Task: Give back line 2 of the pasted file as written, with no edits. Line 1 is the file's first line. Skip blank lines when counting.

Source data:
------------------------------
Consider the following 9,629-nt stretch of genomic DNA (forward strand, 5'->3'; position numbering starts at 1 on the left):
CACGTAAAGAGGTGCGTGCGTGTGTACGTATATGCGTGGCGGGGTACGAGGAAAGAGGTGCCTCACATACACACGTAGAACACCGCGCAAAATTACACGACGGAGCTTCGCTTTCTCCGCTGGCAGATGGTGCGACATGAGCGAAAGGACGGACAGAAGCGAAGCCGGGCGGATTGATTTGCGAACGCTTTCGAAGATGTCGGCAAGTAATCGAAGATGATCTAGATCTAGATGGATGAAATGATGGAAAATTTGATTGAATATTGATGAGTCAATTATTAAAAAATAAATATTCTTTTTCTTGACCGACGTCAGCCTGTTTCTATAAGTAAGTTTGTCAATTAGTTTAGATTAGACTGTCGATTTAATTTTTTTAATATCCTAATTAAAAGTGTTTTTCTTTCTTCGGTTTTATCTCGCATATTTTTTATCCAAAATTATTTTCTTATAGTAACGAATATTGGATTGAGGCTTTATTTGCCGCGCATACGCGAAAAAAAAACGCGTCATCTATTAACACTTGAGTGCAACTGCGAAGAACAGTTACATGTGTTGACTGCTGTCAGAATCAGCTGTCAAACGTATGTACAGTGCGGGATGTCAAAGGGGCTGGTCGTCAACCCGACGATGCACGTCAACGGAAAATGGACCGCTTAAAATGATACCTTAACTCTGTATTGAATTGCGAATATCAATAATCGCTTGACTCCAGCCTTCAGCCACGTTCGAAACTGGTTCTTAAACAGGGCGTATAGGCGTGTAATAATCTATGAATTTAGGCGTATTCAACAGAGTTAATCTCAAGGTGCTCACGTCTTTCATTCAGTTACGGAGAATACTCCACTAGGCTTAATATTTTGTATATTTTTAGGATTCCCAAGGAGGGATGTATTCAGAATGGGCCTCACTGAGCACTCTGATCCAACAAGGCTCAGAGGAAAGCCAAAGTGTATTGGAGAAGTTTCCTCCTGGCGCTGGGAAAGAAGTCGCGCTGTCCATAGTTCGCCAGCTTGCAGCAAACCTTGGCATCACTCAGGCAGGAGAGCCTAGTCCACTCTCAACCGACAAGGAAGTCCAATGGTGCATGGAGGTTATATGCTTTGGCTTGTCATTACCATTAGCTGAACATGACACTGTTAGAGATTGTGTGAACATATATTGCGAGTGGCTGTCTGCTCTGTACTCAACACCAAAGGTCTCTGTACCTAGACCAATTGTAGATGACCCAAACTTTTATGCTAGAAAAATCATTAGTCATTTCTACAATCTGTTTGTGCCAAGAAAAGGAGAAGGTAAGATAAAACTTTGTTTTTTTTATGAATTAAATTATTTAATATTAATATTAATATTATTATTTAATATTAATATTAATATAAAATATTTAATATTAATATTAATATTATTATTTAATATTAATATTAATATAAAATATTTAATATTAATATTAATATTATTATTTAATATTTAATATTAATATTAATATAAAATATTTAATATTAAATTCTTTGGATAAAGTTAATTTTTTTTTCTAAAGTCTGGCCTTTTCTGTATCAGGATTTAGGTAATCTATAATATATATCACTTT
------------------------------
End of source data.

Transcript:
CACGTAAAGAGGTGCGTGCGTGTGTACGTATATGCGTGGCGGGGTACGAGGAAAGAGGTGCCTCACATACACACGTAGAACACCGCGCAAAATTACACGACGGAGCTTCGCTTTCTCCGCTGGCAGATGGTGCGACATGAGCGAAAGGACGGACAGAAGCGAAGCCGGGCGGATTGATTTGCGAACGCTTTCGAAGATGTCGGCAAGTAATCGAAGATGATCTAGATCTAGATGGATGAAATGATGGAAAATTTGATTGAATATTGATGAGTCAATTATTAAAAAATAAATATTCTTTTTCTTGACCGACGTCAGCCTGTTTCTATAAGTAAGTTTGTCAATTAGTTTAGATTAGACTGTCGATTTAATTTTTTTAATATCCTAATTAAAAGTGTTTTTCTTTCTTCGGTTTTATCTCGCATATTTTTTATCCAAAATTATTTTCTTATAGTAACGAATATTGGATTGAGGCTTTATTTGCCGCGCATACGCGAAAAAAAAACGCGTCATCTATTAACACTTGAGTGCAACTGCGAAGAACAGTTACATGTGTTGACTGCTGTCAGAATCAGCTGTCAAACGTATGTACAGTGCGGGATGTCAAAGGGGCTGGTCGTCAACCCGACGATGCACGTCAACGGAAAATGGACCGCTTAAAATGATACCTTAACTCTGTATTGAATTGCGAATATCAATAATCGCTTGACTCCAGCCTTCAGCCACGTTCGAAACTGGTTCTTAAACAGGGCGTATAGGCGTGTAATAATCTATGAATTTAGGCGTATTCAACAGAGTTAATCTCAAGGTGCTCACGTCTTTCATTCAGTTACGGAGAATACTCCACTAGGCTTAATATTTTGTATATTTTTAGGATTCCCAAGGAGGGATGTATTCAGAATGGGCCTCACTGAGCACTCTGATCCAACAAGGCTCAGAGGAAAGCCAAAGTGTATTGGAGAAGTTTCCTCCTGGCGCTGGGAAAGAAGTCGCGCTGTCCATAGTTCGCCAGCTTGCAGCAAACCTTGGCATCACTCAGGCAGGAGAGCCTAGTCCACTCTCAACCGACAAGGAAGTCCAATGGTGCATGGAGGTTATATGCTTTGGCTTGTCATTACCATTAGCTGAACATGACACTGTTAGAGATTGTGTGAACATATATTGCGAGTGGCTGTCTGCTCTGTACTCAACACCAAAGGTCTCTGTACCTAGACCAATTGTAGATGACCCAAACTTTTATGCTAGAAAAATCATTAGTCATTTCTACAATCTGTTTGTGCCAAGAAAAGGAGAAGGTAAGATAAAACTTTGTTTTTTTTATGAATTAAATTATTTAATATTAATATTAATATTATTATTTAATATTAATATTAATATAAAATATTTAATATTAATATTAATATTATTATTTAATATTAATATTAATATAAAATATTTAATATTAATATTAATATTATTATTTAATATTTAATATTAATATTAATATAAAATATTTAATATTAAATTCTTTGGATAAAGTTAATTTTTTTTTCTAAAGTCTGGCCTTTTCTGTATCAGGATTTAGGTAATCTATAATATATATCACTTT